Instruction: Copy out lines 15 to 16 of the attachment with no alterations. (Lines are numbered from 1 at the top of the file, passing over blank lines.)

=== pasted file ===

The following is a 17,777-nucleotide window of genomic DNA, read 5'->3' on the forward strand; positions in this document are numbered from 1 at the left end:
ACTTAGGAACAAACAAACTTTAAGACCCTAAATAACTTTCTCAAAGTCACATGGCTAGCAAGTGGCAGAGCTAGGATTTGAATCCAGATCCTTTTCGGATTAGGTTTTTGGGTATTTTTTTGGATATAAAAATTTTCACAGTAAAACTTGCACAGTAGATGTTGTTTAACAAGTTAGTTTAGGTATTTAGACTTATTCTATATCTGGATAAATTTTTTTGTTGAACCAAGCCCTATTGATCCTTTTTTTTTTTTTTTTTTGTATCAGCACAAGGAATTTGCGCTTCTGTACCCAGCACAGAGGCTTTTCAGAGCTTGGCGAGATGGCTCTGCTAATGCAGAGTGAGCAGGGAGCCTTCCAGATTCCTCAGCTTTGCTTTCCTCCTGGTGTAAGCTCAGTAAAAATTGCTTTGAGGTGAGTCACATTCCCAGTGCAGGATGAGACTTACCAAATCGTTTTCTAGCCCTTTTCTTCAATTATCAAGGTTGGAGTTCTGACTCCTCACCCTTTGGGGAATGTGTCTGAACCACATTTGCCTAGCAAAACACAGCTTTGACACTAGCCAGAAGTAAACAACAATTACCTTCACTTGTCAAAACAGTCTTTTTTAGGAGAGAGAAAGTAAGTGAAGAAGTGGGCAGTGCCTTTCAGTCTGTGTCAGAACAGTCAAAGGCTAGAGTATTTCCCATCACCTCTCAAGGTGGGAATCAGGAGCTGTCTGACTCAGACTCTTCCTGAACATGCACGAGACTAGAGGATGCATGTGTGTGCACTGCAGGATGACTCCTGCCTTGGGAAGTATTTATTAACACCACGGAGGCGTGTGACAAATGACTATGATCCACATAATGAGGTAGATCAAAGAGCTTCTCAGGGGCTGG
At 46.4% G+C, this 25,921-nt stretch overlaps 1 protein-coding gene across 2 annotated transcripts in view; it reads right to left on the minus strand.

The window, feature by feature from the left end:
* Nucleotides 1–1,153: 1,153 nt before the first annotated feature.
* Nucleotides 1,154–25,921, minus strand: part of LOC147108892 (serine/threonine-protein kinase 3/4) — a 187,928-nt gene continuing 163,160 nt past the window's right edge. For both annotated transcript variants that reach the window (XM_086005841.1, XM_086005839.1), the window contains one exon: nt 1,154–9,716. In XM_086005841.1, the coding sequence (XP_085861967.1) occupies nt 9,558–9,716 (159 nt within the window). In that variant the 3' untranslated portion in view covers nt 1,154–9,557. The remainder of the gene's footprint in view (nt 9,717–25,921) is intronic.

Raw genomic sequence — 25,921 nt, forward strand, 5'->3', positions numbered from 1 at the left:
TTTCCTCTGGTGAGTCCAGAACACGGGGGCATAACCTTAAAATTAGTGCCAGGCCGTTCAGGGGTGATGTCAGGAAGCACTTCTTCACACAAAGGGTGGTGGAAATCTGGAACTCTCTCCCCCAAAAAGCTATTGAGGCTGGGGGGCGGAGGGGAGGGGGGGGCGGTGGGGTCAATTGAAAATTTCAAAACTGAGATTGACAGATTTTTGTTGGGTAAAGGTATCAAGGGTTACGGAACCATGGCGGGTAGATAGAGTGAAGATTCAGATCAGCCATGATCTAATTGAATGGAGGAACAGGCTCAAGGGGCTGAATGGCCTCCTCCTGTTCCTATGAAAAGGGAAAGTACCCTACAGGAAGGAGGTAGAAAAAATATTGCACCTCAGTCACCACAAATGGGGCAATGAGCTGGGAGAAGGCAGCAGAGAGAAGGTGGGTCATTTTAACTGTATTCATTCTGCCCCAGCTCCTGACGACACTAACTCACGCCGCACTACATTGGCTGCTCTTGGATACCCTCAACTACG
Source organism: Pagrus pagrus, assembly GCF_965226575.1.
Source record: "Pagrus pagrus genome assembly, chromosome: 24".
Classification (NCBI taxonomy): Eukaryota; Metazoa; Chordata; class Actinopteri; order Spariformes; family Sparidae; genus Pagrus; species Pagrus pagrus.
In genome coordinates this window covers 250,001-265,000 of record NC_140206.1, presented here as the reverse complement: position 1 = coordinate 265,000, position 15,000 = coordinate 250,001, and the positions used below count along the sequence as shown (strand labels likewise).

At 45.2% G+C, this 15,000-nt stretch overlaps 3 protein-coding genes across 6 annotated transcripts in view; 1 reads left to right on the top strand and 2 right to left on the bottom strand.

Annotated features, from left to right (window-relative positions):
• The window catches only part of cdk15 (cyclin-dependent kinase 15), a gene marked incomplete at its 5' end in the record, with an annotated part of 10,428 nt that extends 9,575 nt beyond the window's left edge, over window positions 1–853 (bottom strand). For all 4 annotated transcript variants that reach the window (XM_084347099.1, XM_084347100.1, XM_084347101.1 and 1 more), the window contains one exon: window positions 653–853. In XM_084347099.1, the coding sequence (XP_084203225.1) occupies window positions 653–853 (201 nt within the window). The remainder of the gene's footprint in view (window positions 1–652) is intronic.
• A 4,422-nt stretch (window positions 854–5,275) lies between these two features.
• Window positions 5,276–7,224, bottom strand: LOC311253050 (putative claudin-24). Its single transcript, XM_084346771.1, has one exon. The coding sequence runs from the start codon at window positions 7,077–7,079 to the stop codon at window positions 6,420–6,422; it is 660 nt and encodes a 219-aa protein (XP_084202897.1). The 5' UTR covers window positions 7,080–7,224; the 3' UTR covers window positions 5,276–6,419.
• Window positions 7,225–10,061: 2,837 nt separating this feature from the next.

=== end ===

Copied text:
• The window catches only part of cdk15 (cyclin-dependent kinase 15), a gene marked incomplete at its 5' end in the record, with an annotated part of 10,428 nt that extends 9,575 nt beyond the window's left edge, over window positions 1–853 (bottom strand). For all 4 annotated transcript variants that reach the window (XM_084347099.1, XM_084347100.1, XM_084347101.1 and 1 more), the window contains one exon: window positions 653–853. In XM_084347099.1, the coding sequence (XP_084203225.1) occupies window positions 653–853 (201 nt within the window). The remainder of the gene's footprint in view (window positions 1–652) is intronic.
• A 4,422-nt stretch (window positions 854–5,275) lies between these two features.